Paddleboard For Peace

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I’ve been contemplating the world from my secluded slice of heaven for a while now. Our lake invites a reflective state as you can see from the photo above. My daughter’s dog, Mica enjoys a good paddle on the water, and I am happy to oblige. My hubby occupies the other board and he struggles to keep up. I revel in the fact that I am faster than he. On land, he is the fleetest of foot, his legs compare to the stilts of a caribou running in front of a wildfire. If he strapped on skis, he’d be akin to a bunny on steroids. If you give him a pedal bike, his legs spin in a blur like the roadrunners in the Looney Toon’s cartoons, “Meep Meep, try to catch me.” So I admit, I practically glow with satisfaction when I look back on him as he wobbles in my wake. He blames it on his weight and the length of his paddle. I, however, patiently tell him, “Your paddle is fine. It’s the way that you use it that counts.”

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Anyway, my grand dog Mica loves to go cruising on the lake with me. She is oddly at ease, sometimes she stands up, and sometimes she sits down, and then there are times she lays across the bow like the July playmate in a Playdog magazine. She trusts me. She believes  I will do my level best to keep us afloat, and so far we’ve done well. We are two different species cooperating for a successful experience.

The contemplative nature of steering across the lake has caused me to toss around the notion that the most troublesome of the world leaders should be required to paddleboard. It should happen on a remote lake in the middle of nowhere. They should be instructed to ride together and then switch up partners taking turns at being the paddler, and then being the passenger. It would be a good teambuilding experiment. It might instigate a sense of trust— no rocking the boat on purpose here. It would be an excellent time to remind them of the beauty of our planet, and how well an ecosystem survives when there is little to no manipulation from human kind. Maybe all leaders should heed the words of Mother Teresa,  If you want to change the world, go home and love your families. (love your people) Just imagine if everyone stopped throwing spitballs at each other, and went home to hug their family and pet the cat?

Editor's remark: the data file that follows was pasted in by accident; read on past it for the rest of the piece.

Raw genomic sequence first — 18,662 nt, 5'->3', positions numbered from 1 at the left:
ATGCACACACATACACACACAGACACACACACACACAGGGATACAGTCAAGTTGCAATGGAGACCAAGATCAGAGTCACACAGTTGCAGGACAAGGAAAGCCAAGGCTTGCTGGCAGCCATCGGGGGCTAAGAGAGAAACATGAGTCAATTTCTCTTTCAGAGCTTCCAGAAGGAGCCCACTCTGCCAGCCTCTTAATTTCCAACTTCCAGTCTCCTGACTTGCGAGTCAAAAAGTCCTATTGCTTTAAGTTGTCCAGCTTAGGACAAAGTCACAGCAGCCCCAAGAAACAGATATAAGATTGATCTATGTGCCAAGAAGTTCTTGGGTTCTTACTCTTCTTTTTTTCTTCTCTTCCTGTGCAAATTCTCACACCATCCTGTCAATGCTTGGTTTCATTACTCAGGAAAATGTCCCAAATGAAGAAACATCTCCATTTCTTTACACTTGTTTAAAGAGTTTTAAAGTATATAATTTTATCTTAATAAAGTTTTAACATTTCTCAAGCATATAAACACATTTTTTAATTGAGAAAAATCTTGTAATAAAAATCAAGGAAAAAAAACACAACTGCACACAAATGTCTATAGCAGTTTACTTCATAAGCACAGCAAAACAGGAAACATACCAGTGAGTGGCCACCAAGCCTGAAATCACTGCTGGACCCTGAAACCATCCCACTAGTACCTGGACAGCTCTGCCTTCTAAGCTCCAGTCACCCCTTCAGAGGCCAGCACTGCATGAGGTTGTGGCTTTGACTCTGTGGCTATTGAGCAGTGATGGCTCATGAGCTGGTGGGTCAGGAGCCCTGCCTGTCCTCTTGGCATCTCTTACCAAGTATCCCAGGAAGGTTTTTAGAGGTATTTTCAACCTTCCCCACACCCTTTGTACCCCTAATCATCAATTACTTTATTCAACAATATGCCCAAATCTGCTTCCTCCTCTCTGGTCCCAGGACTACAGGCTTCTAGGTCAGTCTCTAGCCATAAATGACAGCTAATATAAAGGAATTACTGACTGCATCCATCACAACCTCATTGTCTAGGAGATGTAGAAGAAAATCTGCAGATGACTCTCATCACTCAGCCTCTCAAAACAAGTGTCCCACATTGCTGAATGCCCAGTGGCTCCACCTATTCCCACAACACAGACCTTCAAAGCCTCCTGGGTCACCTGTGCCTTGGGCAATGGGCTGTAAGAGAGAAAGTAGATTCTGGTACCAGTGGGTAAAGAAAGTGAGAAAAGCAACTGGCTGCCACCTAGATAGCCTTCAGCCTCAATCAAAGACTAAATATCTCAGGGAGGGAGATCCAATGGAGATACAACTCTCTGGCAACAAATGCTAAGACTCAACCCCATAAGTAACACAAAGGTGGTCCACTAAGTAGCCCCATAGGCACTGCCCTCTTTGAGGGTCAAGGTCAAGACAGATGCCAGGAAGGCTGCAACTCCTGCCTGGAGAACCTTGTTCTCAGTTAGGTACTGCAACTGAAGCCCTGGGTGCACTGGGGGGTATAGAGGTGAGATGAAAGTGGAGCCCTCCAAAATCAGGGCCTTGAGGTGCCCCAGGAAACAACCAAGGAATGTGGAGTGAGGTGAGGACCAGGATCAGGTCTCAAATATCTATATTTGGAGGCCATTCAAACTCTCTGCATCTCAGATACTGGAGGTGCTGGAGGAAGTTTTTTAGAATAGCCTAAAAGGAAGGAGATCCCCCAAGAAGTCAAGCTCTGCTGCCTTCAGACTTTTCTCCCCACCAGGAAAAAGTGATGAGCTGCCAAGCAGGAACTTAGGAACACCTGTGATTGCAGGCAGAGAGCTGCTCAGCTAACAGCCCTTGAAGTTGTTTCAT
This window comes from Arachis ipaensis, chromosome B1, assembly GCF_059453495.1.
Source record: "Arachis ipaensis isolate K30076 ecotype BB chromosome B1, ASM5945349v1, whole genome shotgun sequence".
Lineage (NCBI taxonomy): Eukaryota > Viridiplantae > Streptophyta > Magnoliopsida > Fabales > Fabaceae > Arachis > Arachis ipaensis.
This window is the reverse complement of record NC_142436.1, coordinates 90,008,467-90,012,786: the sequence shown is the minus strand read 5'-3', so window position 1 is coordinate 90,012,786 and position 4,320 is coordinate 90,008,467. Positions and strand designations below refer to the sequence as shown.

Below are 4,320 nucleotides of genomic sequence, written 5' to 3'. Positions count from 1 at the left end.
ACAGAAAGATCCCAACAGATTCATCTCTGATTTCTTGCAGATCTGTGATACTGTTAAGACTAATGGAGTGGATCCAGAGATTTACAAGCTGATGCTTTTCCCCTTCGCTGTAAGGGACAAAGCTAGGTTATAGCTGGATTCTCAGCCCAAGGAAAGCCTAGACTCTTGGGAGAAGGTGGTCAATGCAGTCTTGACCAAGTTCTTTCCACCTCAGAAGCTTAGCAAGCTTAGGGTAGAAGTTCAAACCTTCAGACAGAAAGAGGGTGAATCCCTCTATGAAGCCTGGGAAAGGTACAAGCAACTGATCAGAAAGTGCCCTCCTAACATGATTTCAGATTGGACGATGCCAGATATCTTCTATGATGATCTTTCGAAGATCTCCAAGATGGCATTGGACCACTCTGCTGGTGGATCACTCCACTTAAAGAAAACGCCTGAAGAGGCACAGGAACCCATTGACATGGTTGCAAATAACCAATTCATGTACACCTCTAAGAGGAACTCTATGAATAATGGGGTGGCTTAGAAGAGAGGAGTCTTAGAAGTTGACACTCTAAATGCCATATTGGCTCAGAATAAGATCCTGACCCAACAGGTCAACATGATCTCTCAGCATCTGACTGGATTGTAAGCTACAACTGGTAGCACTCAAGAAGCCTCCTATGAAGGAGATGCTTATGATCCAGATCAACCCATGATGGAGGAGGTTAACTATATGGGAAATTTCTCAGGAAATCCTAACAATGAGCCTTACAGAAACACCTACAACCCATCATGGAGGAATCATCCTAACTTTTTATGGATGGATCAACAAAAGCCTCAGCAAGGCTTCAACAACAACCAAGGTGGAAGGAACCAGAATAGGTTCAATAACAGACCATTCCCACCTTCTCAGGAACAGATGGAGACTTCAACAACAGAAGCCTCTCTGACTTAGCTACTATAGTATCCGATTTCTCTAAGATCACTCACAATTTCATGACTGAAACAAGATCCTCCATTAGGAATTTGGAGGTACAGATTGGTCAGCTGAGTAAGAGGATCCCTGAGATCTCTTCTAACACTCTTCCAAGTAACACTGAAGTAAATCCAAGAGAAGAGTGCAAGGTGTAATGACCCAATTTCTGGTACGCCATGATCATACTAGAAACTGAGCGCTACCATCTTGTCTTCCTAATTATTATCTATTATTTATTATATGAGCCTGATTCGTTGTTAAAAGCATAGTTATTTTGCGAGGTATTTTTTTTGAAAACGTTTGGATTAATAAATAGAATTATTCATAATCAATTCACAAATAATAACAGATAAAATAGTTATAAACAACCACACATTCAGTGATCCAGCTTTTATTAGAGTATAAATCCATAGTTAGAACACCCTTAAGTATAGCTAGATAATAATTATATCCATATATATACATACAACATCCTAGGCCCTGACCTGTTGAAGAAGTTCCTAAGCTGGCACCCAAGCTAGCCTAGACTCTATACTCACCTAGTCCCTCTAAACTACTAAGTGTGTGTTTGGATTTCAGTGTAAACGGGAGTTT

Out here on the lake, I see no imaginary lines determining countries or property. It looks to be open access for all. On the water, the voice of the wind speaks gently to the trees, and the willowing cry of the loons echoes in the dusky evening light. We see the fish leap and land with a splash causing circles to ripple outwards. The dragon flies glimmer and sparkle in the fading glow, as they dip and dive consuming mosquitos that would feed on our blood. Out here there is a sense of freedom, and a definite detachment from the over populated parts of the world. As we sweep along on the wrinkles of the lake there is no phone by our hand, and no call to be judged or judge. Our hearts are open and our minds are free.  Our particular section of the world is shaded in splendiferous colors and glows offers abundant hope for tomorrow.

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